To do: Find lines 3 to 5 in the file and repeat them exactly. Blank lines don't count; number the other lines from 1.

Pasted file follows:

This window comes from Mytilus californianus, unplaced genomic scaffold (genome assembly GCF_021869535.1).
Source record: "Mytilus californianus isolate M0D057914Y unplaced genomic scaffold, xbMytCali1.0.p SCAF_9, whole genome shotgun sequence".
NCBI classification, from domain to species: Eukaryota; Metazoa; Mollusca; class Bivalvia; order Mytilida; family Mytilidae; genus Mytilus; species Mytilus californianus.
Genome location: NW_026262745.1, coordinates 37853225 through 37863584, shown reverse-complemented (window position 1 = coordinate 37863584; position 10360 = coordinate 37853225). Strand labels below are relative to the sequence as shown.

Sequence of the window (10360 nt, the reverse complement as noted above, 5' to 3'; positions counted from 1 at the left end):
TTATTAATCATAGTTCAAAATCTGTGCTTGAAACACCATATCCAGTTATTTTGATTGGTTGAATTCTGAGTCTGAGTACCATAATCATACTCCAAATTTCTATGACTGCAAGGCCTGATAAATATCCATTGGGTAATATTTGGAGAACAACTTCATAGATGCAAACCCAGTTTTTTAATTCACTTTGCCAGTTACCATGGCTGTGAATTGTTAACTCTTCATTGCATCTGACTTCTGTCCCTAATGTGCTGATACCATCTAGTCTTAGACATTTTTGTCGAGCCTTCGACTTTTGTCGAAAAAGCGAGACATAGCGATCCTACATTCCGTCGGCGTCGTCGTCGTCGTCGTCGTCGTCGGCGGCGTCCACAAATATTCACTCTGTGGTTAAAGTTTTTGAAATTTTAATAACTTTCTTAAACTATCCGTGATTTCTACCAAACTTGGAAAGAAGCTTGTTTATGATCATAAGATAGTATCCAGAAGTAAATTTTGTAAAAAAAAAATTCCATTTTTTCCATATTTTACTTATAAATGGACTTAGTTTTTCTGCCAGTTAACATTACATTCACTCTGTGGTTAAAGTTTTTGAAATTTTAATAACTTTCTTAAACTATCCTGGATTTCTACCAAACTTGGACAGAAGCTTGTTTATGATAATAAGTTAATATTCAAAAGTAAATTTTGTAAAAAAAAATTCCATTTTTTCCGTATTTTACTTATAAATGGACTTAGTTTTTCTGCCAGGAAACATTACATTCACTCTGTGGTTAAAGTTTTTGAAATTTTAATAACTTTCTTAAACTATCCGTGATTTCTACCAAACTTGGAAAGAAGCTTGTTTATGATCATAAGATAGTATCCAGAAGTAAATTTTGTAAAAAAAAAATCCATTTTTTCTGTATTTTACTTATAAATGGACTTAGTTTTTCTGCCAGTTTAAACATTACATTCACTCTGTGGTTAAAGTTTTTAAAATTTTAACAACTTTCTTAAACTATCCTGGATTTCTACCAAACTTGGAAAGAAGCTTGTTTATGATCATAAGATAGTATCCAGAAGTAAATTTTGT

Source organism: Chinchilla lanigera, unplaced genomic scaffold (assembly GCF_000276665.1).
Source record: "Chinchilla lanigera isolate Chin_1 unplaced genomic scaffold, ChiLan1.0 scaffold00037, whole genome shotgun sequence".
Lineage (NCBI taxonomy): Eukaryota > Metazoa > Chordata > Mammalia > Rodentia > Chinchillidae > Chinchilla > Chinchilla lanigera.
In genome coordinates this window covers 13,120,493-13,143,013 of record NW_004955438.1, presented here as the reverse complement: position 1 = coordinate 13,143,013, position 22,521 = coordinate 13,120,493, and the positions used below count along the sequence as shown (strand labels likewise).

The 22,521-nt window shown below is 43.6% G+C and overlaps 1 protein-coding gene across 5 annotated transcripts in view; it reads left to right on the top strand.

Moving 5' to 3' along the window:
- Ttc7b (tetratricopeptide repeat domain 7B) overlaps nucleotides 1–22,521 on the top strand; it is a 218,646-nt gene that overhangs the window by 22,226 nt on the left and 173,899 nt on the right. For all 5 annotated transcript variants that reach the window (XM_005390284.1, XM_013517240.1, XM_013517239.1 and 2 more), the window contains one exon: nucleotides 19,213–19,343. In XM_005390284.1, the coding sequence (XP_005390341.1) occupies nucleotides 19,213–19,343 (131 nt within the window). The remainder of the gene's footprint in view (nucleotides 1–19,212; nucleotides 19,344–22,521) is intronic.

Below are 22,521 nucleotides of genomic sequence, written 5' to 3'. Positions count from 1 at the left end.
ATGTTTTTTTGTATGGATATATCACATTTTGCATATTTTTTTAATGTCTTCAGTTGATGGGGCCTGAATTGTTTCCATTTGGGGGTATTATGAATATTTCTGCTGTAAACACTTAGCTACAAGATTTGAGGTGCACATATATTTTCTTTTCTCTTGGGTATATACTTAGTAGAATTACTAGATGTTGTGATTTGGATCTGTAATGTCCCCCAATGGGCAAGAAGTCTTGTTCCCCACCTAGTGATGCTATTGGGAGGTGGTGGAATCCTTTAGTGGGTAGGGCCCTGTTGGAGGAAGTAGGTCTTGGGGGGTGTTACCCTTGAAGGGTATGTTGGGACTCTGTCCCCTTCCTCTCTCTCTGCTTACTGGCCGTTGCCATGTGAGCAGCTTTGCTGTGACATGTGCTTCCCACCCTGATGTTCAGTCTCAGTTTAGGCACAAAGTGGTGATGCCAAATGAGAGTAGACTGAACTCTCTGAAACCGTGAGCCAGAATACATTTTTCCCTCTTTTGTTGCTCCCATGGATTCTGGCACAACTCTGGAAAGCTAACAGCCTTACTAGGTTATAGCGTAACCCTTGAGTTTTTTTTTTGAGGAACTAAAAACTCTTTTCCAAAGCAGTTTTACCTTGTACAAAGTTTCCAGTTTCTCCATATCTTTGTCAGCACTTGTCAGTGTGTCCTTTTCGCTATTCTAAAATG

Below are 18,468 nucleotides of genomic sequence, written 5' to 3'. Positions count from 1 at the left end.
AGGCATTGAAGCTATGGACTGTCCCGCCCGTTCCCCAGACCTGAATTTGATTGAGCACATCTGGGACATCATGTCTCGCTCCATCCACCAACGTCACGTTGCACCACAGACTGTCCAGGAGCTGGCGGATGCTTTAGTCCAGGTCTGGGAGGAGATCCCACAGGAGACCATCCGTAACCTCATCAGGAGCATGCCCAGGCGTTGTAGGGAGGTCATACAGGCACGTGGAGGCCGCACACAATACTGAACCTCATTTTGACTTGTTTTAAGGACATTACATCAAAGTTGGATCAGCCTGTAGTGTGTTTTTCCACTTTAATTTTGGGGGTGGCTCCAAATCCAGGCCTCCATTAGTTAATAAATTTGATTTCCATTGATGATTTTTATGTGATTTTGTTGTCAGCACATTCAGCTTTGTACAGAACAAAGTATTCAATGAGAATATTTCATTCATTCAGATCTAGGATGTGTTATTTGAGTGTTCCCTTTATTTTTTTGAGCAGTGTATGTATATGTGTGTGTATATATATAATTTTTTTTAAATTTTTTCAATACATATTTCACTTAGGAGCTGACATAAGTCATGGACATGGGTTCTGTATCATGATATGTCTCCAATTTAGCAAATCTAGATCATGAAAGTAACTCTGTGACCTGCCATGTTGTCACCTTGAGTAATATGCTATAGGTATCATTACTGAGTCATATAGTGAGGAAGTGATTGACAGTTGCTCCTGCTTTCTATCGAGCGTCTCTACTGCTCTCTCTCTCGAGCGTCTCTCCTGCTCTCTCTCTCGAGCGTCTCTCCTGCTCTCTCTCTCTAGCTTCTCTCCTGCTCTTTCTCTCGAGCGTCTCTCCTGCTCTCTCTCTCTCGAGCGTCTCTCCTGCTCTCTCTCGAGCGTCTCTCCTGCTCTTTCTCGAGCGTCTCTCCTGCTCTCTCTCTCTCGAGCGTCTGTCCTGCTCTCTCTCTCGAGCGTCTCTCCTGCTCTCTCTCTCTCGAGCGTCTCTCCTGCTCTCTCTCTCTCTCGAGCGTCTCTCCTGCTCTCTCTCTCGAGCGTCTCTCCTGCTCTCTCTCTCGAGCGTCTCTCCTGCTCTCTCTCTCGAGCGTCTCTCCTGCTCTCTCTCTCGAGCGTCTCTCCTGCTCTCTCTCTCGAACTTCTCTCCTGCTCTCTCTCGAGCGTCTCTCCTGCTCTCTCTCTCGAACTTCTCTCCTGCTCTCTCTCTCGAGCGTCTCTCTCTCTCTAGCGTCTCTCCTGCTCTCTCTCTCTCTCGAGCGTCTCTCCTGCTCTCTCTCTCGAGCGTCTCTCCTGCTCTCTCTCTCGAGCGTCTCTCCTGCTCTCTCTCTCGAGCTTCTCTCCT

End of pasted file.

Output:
NCBI classification, from domain to species: Eukaryota; Metazoa; Mollusca; class Bivalvia; order Mytilida; family Mytilidae; genus Mytilus; species Mytilus californianus.
Genome location: NW_026262745.1, coordinates 37853225 through 37863584, shown reverse-complemented (window position 1 = coordinate 37863584; position 10360 = coordinate 37853225). Strand labels below are relative to the sequence as shown.

Sequence of the window (10360 nt, the reverse complement as noted above, 5' to 3'; positions counted from 1 at the left end):